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United States Department of Agriculture

Agricultural Research Service

Title: The African Cluster Bug, Agonoscelis Puberula Stal (Heteroptera: Pentatomidae), Established in the New World

item Thomas, Donald
item Eger, Joseph - DOW AGROSCIENCES
item Jones, Walker
item Ortega Leon, Guillermina - UNIV. NAC. MEXICO

Submitted to: Florida Entomologist
Publication Type: Peer Reviewed Journal
Publication Acceptance Date: February 16, 2003
Publication Date: June 22, 2003
Citation: Thomas, D.B., Eger, J.E., Jones, W.A., Ortega Leon, G. 2003. The african cluster bug, agonoscelis puberula stal (heteroptera: pentatomidae), established in the new world. Florida Entomologist. 86:151-153.

Interpretive Summary: A stink bug from Africa has invaded North America. This insect, known in Africa as the "cluster bug", has now been found in Texas, New Mexico and Arizona, throughout all of Mexico, and in the Caribbean Islands of Jamaica and Hispaniola. Collection records suggest that the original introduction took place in the early 1980's, although the first record for the United States is 1990. It appears that the bugs feed and breed on common horehound, a weed common to roadside and waste places. However, in South Africa, there are reports of the bugs damaging winter fruits.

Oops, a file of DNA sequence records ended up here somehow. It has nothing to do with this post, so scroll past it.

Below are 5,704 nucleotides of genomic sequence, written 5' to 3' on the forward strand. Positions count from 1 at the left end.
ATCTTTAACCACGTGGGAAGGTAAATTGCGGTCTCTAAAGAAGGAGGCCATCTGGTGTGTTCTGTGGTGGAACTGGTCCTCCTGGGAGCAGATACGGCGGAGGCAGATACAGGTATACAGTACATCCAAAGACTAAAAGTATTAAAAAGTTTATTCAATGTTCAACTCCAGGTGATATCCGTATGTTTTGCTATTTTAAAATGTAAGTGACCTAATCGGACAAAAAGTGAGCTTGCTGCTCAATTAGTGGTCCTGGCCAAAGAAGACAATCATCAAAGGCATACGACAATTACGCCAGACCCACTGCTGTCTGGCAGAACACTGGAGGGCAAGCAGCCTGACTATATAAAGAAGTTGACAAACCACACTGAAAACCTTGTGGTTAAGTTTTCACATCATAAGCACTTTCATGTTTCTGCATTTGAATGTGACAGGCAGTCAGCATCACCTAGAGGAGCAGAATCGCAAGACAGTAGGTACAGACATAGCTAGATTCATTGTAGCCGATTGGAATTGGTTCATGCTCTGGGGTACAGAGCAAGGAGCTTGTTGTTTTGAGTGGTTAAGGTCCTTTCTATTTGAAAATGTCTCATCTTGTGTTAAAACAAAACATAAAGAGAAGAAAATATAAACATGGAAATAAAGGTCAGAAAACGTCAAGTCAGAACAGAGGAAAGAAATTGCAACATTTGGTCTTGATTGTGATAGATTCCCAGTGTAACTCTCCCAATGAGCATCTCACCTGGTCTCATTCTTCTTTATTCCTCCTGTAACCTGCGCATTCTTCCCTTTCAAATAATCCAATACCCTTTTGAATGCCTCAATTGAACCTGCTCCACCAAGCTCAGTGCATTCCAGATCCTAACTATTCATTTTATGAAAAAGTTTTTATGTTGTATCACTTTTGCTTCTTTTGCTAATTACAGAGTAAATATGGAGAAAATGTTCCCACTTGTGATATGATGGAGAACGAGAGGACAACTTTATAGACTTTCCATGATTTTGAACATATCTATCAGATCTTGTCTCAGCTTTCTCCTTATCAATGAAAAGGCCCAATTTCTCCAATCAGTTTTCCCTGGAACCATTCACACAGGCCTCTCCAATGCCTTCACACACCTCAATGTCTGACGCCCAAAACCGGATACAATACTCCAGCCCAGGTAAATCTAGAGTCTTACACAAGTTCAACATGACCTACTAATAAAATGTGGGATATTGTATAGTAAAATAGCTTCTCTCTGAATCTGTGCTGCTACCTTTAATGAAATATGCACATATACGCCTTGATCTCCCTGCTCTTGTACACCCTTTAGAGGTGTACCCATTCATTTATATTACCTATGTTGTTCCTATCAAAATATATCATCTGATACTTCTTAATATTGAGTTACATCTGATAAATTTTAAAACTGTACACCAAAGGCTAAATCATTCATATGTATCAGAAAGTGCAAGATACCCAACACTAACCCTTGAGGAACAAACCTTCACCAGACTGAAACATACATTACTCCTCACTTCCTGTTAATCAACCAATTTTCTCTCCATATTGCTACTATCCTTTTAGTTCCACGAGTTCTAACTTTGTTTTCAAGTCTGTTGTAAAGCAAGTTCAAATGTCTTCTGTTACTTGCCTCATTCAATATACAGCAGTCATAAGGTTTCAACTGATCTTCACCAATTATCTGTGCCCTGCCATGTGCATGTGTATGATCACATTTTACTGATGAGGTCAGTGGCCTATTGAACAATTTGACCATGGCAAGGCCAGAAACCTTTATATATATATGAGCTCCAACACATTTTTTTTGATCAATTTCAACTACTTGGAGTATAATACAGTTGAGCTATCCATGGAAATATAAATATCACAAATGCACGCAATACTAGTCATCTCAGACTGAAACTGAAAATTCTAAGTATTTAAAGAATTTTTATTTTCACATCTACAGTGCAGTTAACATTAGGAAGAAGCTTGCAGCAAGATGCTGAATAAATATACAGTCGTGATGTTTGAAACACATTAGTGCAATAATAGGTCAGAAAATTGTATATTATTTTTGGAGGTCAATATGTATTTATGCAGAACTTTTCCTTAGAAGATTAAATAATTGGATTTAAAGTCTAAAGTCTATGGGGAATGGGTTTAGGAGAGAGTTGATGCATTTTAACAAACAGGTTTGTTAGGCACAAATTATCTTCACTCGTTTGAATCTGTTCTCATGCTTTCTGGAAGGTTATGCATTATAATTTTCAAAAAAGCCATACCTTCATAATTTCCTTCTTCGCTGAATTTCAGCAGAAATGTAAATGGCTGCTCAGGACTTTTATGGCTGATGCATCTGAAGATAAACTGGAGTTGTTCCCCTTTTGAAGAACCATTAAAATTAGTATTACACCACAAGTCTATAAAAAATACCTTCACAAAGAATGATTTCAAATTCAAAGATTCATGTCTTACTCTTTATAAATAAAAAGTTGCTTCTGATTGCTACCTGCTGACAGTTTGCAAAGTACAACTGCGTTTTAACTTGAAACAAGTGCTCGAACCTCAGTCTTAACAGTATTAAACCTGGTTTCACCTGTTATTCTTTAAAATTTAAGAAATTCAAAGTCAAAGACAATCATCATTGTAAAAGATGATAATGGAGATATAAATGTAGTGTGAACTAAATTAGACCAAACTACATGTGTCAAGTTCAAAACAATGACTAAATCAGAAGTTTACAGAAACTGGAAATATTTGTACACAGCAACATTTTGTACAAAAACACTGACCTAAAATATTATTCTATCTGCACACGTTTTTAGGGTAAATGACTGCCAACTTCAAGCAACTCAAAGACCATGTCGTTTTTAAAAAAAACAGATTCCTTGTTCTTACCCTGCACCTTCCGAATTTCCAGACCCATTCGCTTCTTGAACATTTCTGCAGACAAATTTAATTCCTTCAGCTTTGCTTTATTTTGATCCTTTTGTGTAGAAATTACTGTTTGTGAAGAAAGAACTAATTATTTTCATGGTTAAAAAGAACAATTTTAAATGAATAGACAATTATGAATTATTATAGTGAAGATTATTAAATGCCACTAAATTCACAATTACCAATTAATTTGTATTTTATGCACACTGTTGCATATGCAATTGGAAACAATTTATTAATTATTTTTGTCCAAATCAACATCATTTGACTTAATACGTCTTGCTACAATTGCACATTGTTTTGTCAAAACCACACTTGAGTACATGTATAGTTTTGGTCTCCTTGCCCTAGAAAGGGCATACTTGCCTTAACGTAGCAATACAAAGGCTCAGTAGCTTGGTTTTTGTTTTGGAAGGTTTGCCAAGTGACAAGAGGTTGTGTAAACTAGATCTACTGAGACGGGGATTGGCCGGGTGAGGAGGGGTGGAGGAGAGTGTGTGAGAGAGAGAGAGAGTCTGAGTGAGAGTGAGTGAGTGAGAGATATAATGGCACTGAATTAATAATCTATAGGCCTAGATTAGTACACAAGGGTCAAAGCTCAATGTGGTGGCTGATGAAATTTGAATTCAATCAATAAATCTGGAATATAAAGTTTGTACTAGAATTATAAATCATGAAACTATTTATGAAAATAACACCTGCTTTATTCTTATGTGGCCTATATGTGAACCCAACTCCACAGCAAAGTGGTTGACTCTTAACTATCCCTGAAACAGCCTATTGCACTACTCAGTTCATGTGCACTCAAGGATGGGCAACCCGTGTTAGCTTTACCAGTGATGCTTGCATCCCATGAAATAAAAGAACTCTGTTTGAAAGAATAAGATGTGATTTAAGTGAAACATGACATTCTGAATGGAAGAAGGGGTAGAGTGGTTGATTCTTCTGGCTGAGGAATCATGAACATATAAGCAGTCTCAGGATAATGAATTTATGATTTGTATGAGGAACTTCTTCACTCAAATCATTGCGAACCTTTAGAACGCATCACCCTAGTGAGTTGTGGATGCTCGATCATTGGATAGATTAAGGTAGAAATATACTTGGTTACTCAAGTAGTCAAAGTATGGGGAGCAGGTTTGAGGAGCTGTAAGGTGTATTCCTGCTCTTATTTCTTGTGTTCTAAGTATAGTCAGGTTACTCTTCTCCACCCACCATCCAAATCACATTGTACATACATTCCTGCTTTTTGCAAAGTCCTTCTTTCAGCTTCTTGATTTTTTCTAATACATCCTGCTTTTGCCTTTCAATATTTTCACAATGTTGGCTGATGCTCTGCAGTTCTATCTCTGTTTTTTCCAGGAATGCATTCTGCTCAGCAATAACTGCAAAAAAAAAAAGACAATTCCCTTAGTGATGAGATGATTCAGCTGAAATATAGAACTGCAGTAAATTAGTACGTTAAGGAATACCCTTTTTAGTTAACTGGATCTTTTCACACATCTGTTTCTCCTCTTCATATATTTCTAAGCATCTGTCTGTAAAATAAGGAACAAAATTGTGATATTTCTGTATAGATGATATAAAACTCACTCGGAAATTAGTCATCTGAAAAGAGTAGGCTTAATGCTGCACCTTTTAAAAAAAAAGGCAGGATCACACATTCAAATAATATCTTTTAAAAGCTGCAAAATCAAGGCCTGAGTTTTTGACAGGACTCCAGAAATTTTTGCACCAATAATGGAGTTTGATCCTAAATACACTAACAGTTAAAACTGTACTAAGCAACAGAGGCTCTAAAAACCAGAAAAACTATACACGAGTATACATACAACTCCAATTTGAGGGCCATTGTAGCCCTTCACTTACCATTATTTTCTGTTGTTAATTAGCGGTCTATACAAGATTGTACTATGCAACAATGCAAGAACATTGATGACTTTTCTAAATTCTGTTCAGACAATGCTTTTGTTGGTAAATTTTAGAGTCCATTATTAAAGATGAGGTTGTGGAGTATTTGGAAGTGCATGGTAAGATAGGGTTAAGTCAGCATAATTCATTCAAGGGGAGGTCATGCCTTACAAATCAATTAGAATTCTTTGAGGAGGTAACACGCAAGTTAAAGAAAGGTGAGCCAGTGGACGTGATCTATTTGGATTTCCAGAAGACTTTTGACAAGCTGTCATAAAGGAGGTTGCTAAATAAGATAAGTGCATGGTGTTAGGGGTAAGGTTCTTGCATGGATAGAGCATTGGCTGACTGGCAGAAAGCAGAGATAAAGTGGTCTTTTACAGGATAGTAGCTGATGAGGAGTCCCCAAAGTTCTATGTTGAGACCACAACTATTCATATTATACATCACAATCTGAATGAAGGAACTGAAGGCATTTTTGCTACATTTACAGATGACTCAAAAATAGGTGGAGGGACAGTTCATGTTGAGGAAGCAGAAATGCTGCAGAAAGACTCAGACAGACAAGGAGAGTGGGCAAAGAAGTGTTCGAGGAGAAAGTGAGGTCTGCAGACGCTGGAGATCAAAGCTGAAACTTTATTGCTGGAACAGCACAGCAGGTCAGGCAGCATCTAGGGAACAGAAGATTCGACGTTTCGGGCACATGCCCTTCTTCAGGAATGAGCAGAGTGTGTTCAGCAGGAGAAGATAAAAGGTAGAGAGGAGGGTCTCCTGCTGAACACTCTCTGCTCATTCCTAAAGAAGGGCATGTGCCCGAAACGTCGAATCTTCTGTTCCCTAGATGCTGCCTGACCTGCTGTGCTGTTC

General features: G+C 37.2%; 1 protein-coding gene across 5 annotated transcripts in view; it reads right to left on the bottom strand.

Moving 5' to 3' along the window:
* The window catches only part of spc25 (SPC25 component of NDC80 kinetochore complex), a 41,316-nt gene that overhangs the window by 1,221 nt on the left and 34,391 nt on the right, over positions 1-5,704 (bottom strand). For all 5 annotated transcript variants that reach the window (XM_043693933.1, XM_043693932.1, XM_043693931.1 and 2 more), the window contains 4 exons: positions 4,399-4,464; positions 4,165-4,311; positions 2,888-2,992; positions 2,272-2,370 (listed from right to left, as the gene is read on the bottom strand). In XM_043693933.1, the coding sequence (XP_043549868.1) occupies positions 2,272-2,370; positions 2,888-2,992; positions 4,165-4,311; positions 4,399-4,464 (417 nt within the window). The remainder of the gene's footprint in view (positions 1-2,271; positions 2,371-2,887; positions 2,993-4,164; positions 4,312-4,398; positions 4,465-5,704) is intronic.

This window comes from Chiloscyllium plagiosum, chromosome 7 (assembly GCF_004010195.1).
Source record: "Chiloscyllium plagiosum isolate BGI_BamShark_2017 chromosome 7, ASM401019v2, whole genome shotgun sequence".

Technical Abstract: An African species of Pentatomidae, Agonoscelis puberula Stal, is reported for the first time from Mexico, the southern United States, and the Islands of Jamaica and Hispaniola, where it has now established. The oldest western hemisphere record dates from 1985. This species has gone unrecognized probably because of its close resemblance to species of the New World genus Trichopepla Stal. The primary host plant of A. puberula is the introduced weed, common horehound, Marrubium vulgare. It has also been reported to damage winter fruits in South Africa.

Last Modified: 4/17/2015
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